In 1971, an accountant named John List found himself without a job and deeply in debt. He didn’t see how life could continue on for his family without his career to provide for them all. They would surely lose their 19-room home, he would have to file for bankruptcy, the family would have to suffer the shame of going on welfare… John List couldn’t allow that to happen. He didn’t tell his family he had lost his job, instead he kept leaving the house every day for the normal amount of time, but rather than going to work, he just sat at a bus station. And began to come up with a plan to “save” his family.
Apparently he never took into account all the things he could sell off to improve his situation. Perhaps he found doing anything that would show the public he was in trouble too shameful… He saw nothing ahead for his family in this world but trouble, so the deeply religious patriarch decided he needed to send them to Heaven.
On November 9, 1971, John List murdered his wife, his three teenage children, and his mother, who lived in an apartment in the home’s attic. He left his mother’s body in the attic, but gathered the rest of his family’s bodies together in the ballroom. Lining them up beneath the $100,000 stained glass Tiffany skylight… If only he had thought to, or could bring himself to sell that skylight, the murders might never have occurred.
Again, John List was religious, so that meant he couldn’t then commit the sin of killing himself. He needed to go on with his life the best he could so he could someday be reunited with his family in Heaven. But of course Earthly judgment wasn’t for him, he couldn’t allow himself to be arrested, either. So he disappeared. The bodies of his family members weren’t discovered until a month later. John List eluded capture for 18 years.
According to his interview on the DVD special features, it was during those 18 years that Death Wish author Brian Garfield found himself thinking about the John List case and wondering what the man was doing while he was on the run. Garfield assumed he was out there somewhere living like a normal person, probably getting married again, maybe starting another family. Garfield was so chilled by the idea that he was inspired to write a story about it called The Stepfather, a story which he fleshed out with co-writers Carolyn Lefcourt and famed, prolific author Donald E. Westlake.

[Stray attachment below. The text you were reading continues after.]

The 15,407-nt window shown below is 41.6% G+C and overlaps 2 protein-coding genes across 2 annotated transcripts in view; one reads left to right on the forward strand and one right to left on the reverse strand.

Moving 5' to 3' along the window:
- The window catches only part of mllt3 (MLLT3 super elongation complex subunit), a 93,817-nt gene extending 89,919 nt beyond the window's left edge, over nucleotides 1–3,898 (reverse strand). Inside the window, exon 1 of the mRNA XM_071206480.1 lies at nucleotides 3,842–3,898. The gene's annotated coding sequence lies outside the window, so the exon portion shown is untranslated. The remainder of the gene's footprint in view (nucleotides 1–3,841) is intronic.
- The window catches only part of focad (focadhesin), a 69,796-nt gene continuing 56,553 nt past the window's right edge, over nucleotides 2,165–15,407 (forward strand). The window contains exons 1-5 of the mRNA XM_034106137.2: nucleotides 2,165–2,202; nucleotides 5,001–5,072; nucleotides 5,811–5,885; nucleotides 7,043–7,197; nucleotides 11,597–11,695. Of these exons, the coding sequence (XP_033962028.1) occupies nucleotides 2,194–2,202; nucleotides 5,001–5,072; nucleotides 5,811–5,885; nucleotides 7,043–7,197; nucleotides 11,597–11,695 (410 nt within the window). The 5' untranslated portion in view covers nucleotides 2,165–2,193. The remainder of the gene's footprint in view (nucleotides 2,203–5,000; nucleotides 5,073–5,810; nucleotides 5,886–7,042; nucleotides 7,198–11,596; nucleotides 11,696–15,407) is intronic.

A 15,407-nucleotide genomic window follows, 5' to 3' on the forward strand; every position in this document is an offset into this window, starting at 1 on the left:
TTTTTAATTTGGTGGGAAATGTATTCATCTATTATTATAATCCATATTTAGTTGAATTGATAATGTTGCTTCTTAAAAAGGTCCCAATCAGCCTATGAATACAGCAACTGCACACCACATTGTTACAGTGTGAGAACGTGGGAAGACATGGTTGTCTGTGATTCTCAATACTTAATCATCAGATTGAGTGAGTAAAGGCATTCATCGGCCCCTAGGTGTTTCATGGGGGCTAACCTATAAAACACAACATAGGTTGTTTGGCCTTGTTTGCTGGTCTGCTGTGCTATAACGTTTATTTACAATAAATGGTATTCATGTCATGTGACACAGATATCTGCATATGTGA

Despite the fact that Garfield and Westlake were novelists, they put this story together with the intention of it being made into a movie. They shopped this movie idea around for almost 10 years, until in the mid-’80s, when the horror genre was booming and producer Jay Benson saw promise in the dark thriller the writers had crafted. The project finally started coming together with Westlake taking on the screenplay duties and director Joseph Ruben signing on with the goal in mind to make sure The Stepfather would be a character based thriller rather than the slasher the concept could have easily turned into at that time.
The title role is played in the film by Terry O’Quinn, who today is famous for being John Locke on Lost, but The Stepfather was really his breakthrough role and what he was best known for up until Lost.
The first time we see O’Quinn’s character, his name is Henry Morrison and he looks rough. Not just because of his scraggly hair and horrendous beard, but because he’s covered in blood. He strips down, takes a shower, thankfully gets most of that hair off his head and face, and goes on with his day, freshly clean cut.
On his way to the front door of his home, Morrison passes by a scene that is simultaneously shocking and heartbreaking, a visual out of a nightmare: the living room is a disaster area of dead bodies and blood, including the corpse of a small child clutching a teddy bear. Morrison uprights a knocked over chair, hangs up a blood-splattered phone that’s off the hook, and happily makes his exit, whistling “Camptown Races”.